Sunday, January 27, 2008

Shaquille and Haiti

Shaquille O'Neal is the center for the Miami Heat. Almost everyone knows that.

Shaq lives 90 minutes by air from the man and his son pictured above who are homeless on the streets of Haiti. Hardly anyone knows that.

Shaq's messy divorce proceedings and his checkbook were recently revealed.

Shaq's MONTHLY expenditures:

* $156,116 on mortgages
* $110,505 on vacations
* $60,417 on gifts
* $26,560 on babysitters
* $24,300 on gasoline
* $22,190 on maids
* $17,220 on clothes
* $12,775 on food
* $500,000 on income tax

Comparing those who have the most to those who have the least (and are very close neighbors in this hemisphere) is painful. (See Miami Herald article.)

Neither individual, Shaq nor the homeless Haitian man, are benefiting from their economic situations. I doubt either man is a "bad" man.

The inequity and the problems of what too little or too much cause is what is bad.


Anonymous said...

Shaq chose a career that supported himself and his family. He didn't bring a child into this world that he could not afford to feed, bathe and provide for. Unfortunately the people of Haiti continue to fornicate and bring ill, bastard children into there impoverished nation. Birth control would go a long way to decrease the starvation and apparent headline grabbing "eating dirt" headlines that are made to grab at the heartstrings of Americans.

Concerned Parent said...

Don't feed Haitians or leave food for them to find. Haitians fed by Americans come to regard Americans as a food source and will become pests by stealing our food. Feeding can lead to unnaturally high population growth in areas where it occurs often. People's hearts go out to them when their cupboards are bare, and nobody wants to see them starve, but they should still be able to survive on their own. The number of Haitians that can live in an area is dictated by the amount of food that's available. We change that equation and we change the dynamics of a whole bunch of things, and usually it's to the their detriment.

John A. Carroll, M.D. said...

Dear Readers,

Not too long ago I was seated in a pew in a church in the back of Cite Soleil.

Gazing up I could see the machine gun bullet holes lined up neatly in the corrugated metal roof of the church allowing dots of sunshine to gleam in. These bullet holes were the results of the war going on between the United Nations soldiers and gang members in Soleil.

Gang members were nonchalantly strolling in church through the side door as the white UN tanks and MINUSTAH soldiers rumbled down the street right next to the church…probably looking for some of them.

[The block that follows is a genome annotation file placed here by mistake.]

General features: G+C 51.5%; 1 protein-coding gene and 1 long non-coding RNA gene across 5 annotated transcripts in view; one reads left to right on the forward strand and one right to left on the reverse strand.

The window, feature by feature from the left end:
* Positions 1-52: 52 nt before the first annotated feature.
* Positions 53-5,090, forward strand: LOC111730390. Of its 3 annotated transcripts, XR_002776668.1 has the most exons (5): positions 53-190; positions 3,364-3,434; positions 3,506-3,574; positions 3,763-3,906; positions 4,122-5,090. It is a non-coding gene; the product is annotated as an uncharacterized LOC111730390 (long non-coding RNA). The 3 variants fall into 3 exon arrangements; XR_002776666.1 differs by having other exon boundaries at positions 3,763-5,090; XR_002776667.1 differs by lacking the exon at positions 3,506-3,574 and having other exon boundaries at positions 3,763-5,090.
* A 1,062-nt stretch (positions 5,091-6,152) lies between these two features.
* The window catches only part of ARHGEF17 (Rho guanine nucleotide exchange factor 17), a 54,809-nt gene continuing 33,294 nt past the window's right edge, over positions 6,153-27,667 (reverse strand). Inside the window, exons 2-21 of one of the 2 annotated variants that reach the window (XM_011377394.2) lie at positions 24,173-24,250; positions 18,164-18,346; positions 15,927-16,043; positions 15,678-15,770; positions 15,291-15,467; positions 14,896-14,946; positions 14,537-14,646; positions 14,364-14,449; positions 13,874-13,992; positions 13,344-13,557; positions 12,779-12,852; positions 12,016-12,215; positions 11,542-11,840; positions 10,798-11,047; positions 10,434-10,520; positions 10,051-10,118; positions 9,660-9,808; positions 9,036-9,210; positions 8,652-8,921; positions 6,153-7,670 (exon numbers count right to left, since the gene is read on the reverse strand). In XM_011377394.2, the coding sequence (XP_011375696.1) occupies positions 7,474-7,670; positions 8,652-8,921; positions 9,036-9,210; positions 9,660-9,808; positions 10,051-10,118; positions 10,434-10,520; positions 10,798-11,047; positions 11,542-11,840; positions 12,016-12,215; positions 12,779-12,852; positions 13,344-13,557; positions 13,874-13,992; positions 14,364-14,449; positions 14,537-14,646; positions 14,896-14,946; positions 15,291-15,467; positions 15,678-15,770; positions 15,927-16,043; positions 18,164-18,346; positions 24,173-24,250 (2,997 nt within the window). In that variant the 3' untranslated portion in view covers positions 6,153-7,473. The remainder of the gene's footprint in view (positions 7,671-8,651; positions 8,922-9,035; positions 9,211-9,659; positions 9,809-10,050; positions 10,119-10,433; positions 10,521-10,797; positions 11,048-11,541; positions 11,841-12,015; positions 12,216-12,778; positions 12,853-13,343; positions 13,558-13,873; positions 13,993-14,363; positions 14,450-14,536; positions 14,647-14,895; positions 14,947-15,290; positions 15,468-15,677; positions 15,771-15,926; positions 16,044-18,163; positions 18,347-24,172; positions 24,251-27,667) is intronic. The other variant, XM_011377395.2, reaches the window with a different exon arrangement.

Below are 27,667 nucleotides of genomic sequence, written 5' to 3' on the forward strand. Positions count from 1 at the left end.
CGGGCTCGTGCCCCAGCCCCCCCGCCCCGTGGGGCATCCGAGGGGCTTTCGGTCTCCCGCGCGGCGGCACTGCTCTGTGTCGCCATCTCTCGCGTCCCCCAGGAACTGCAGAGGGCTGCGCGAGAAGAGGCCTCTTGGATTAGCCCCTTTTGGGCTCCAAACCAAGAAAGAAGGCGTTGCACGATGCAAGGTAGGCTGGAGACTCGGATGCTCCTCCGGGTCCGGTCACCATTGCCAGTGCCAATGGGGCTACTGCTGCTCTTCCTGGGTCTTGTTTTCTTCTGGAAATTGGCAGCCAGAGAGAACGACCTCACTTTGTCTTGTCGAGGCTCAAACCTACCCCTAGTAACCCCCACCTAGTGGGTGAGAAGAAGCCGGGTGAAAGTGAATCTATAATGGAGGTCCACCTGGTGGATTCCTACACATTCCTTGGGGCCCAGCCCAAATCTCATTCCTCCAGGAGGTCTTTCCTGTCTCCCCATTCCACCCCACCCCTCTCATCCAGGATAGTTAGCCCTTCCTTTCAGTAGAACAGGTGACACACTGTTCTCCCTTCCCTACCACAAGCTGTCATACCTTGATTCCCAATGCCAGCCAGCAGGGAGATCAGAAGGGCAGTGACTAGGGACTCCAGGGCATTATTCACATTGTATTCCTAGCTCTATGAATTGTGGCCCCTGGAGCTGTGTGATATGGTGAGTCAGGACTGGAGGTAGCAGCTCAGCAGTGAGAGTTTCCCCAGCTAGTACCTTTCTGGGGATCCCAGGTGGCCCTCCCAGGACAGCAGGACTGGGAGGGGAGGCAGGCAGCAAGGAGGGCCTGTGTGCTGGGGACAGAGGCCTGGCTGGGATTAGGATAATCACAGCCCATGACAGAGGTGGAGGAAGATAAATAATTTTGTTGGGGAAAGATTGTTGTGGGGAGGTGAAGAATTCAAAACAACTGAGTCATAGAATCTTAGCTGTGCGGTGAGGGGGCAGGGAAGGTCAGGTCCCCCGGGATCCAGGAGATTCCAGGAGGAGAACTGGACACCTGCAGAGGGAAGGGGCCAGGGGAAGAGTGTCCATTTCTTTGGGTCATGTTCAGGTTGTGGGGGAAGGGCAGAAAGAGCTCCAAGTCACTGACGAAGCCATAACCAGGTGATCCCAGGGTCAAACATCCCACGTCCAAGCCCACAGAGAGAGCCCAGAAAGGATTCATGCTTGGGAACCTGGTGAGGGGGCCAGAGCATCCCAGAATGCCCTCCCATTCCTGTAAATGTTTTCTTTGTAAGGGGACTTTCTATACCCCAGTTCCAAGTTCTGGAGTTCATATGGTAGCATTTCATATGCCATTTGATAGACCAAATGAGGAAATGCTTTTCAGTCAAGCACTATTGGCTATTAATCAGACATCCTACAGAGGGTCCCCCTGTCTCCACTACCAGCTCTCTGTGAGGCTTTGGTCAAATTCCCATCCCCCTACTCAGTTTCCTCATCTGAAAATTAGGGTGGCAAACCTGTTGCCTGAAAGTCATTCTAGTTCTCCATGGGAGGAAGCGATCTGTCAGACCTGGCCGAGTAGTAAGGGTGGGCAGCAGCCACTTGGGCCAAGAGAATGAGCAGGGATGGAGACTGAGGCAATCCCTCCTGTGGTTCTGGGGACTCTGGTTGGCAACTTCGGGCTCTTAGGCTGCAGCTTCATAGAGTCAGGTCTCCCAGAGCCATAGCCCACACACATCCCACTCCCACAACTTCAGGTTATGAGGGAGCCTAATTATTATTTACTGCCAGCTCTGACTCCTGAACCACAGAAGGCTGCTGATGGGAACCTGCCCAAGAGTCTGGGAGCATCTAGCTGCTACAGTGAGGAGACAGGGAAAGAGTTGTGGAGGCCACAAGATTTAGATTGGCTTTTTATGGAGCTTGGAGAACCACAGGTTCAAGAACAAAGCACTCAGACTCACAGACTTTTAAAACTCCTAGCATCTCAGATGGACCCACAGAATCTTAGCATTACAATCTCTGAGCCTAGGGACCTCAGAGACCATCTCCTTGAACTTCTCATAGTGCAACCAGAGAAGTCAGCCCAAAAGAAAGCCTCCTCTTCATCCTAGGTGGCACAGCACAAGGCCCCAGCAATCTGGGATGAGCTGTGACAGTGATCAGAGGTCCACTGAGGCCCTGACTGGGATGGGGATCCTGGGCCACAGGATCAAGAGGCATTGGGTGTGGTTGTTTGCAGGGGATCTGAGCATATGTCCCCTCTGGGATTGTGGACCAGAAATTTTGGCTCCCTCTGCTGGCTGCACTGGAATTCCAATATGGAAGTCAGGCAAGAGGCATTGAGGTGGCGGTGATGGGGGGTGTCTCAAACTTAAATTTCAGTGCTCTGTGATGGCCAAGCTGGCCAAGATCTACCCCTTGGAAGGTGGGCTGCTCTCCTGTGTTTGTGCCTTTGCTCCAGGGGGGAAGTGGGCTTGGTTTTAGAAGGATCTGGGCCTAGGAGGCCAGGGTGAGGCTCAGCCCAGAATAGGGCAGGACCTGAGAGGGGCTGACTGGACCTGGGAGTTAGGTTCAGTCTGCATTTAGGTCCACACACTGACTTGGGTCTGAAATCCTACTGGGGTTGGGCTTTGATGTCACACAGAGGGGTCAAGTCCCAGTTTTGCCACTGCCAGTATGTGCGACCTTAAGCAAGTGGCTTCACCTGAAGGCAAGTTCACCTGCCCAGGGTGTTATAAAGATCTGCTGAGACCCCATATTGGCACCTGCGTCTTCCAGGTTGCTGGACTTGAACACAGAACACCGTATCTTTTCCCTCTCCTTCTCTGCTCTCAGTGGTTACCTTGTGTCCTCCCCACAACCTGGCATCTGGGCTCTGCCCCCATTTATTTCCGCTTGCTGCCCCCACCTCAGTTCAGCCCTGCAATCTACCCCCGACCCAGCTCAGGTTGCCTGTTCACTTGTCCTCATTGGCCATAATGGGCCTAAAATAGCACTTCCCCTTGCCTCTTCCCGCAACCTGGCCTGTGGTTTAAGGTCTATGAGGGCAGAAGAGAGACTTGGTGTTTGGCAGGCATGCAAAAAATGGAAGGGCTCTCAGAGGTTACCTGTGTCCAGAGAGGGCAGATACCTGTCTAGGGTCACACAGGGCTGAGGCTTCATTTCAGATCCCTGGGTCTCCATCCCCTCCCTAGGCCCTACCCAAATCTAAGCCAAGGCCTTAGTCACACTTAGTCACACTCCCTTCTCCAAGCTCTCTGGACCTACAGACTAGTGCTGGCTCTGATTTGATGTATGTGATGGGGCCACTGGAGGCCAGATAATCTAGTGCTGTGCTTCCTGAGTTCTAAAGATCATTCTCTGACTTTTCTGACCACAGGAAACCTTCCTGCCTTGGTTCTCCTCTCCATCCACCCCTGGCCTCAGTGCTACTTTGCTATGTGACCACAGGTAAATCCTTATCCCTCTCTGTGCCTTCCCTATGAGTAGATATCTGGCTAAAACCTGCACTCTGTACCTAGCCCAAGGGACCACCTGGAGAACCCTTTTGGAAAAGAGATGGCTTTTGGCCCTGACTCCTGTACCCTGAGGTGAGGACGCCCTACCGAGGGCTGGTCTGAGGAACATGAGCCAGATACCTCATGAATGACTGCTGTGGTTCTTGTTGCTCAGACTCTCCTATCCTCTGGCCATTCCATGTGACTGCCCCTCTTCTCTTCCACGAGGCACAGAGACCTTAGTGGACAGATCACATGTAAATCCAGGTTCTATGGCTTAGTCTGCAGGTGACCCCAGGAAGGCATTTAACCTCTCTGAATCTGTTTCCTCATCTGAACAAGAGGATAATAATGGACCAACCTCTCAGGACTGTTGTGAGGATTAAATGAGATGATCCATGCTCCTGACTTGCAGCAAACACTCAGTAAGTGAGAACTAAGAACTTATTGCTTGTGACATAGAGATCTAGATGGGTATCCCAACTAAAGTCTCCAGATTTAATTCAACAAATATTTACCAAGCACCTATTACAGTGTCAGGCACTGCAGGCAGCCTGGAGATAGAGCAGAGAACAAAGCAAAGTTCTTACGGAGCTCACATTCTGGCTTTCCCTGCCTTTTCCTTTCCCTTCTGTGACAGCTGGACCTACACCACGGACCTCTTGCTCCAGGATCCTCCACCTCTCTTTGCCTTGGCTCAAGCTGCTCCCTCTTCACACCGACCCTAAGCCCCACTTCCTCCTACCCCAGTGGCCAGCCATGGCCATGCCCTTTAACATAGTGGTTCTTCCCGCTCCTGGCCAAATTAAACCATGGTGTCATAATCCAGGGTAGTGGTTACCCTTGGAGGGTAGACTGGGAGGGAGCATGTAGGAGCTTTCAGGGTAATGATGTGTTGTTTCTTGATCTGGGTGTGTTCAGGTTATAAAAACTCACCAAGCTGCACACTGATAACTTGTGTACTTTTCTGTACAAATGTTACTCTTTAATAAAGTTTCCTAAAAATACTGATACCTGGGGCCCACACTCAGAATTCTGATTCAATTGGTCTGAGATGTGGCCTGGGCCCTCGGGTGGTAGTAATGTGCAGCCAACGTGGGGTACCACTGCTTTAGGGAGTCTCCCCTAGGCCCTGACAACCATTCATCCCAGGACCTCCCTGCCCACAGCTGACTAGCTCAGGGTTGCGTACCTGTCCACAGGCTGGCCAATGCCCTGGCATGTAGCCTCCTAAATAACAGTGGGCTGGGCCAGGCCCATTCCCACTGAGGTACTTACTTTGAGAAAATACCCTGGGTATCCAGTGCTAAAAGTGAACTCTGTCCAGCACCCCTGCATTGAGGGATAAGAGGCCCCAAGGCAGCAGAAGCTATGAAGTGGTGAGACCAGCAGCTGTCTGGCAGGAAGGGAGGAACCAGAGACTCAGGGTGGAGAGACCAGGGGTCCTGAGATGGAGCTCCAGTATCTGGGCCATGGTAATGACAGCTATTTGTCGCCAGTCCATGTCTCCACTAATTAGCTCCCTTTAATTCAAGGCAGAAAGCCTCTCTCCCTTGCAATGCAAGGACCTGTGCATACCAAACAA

One high ranking gang member pulled up his t shirt and showed me his abdominal scar where he had been operated two years earlier for a bullet wound. His surgery had taken place at Saint Catherine’s Hospital in Cite Soleil.

At the side altar up in front of the church was a class being taught replete with books regarding the teachings of Archbishop Oscar Romero. A very animated discussion was occurring regarding his teachings and the plight of the people in Soleil.

A young man approached me from this class as I sat and watched them. His eyes were cold and very hard. He told me that people from the United States viewed the people of Haiti as “little insects”.

I responded that some do regard Haitians in that fashion and many do not. I also added that in his own Haitian society, the same was true and that the United States did not have the sole monopoly on racism.

He did not agree or disagree. He just appeared angry and dead.

A crowd of young people gathered around us in church and listened to the discussion. The young man continued his questioning of me and asked me why I didn’t bring others from the United States so they could see the dirt-eating people of Soleil. I told him that I had in the past. He still didn’t react.

Jesus, hanging from the crucifix above the main altar, gazed down sadly at all of us.

I posted the insensitive and ignorant comment above by Anonymous to help reveal the thought process of Anonymous. He most likely has never been in Soleil and never will be.

Unfortunately, Anonymous made many of the remarks of the angry young man in the church in Soleil true.

John A. Carroll, M.D. said...

Regarding "concerned parent's" comment...

Next time I go to Soleil, please come with me. Express your concerns to the "pests" you will find there. They may appear as concerned parents of Soleil and not just "pests".

I do agree that we, the United States, have changed "the dynamics of a whole bunch of things, and usually it is to their detriment."

tribalecho said...

Thanks for your blog. I've just been looking for Haitian news.

Before so many years of Bush disaster a Republican friend of mine used to tease/goard me, such as pointing to the poor people in Cuba. (he thought me and people like Pres. Carter to be "commies". Hah}

I would ask him if he'd rather live in Haiti, which has been under US influence for decades, or Cuba, assuming he was an average citizen. Even he knew conditions in Cuba were far superior. Americans don't like to think about the conditions in Haiti perhaps even more than they don't like to think about present conditions in Iraq.